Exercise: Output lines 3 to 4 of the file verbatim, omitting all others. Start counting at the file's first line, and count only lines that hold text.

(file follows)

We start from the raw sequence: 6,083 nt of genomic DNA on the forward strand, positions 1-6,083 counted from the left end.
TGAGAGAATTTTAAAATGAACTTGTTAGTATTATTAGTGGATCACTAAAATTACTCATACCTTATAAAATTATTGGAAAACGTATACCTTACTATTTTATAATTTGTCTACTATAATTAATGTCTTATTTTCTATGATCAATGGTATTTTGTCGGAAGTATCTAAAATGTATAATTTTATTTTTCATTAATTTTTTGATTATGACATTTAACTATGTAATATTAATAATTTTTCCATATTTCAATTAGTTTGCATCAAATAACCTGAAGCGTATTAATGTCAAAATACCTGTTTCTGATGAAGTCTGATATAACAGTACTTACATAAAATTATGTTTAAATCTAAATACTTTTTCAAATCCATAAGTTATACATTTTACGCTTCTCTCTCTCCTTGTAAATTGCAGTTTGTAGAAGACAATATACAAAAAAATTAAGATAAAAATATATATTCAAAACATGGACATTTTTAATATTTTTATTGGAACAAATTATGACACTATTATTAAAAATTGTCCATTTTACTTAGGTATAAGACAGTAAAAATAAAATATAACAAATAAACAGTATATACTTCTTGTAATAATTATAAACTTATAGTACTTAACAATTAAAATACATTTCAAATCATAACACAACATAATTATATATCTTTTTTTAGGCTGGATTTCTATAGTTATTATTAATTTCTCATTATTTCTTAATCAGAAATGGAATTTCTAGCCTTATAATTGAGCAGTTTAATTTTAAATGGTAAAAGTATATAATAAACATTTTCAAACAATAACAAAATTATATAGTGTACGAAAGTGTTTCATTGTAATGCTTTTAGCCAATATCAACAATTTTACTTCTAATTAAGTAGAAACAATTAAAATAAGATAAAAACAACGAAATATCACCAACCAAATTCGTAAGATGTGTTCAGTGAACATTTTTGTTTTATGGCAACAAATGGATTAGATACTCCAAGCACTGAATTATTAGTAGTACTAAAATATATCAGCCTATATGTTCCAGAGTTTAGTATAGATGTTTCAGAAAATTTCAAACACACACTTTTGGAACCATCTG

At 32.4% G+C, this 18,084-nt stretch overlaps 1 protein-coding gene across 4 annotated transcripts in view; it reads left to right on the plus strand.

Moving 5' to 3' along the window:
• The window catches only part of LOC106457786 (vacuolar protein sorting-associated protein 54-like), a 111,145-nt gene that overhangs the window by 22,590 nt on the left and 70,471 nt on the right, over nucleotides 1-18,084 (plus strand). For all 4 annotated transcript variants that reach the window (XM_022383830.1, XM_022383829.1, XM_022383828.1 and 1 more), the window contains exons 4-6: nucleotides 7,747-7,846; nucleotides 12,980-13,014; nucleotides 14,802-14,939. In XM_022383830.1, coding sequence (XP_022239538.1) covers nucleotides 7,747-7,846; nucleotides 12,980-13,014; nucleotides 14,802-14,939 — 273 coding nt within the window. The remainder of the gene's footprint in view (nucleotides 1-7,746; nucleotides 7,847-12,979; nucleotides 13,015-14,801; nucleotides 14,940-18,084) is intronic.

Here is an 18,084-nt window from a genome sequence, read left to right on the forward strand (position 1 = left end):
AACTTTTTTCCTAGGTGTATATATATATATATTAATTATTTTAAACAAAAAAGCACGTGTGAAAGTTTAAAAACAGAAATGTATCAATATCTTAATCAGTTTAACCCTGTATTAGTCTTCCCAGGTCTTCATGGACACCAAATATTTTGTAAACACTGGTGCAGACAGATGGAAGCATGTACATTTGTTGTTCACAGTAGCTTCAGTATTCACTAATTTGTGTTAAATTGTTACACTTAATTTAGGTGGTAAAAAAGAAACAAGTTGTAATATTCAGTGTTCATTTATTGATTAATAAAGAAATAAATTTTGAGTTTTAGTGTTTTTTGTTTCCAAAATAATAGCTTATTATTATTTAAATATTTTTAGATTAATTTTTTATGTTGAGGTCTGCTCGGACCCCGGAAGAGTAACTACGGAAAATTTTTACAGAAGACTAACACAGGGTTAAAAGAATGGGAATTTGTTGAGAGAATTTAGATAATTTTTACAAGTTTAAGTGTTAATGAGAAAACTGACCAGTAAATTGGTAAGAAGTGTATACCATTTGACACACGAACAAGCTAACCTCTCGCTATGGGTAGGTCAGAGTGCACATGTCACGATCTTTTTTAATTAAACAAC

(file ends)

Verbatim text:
At 32.4% G+C, this 18,084-nt stretch overlaps 1 protein-coding gene across 4 annotated transcripts in view; it reads left to right on the plus strand.

Moving 5' to 3' along the window: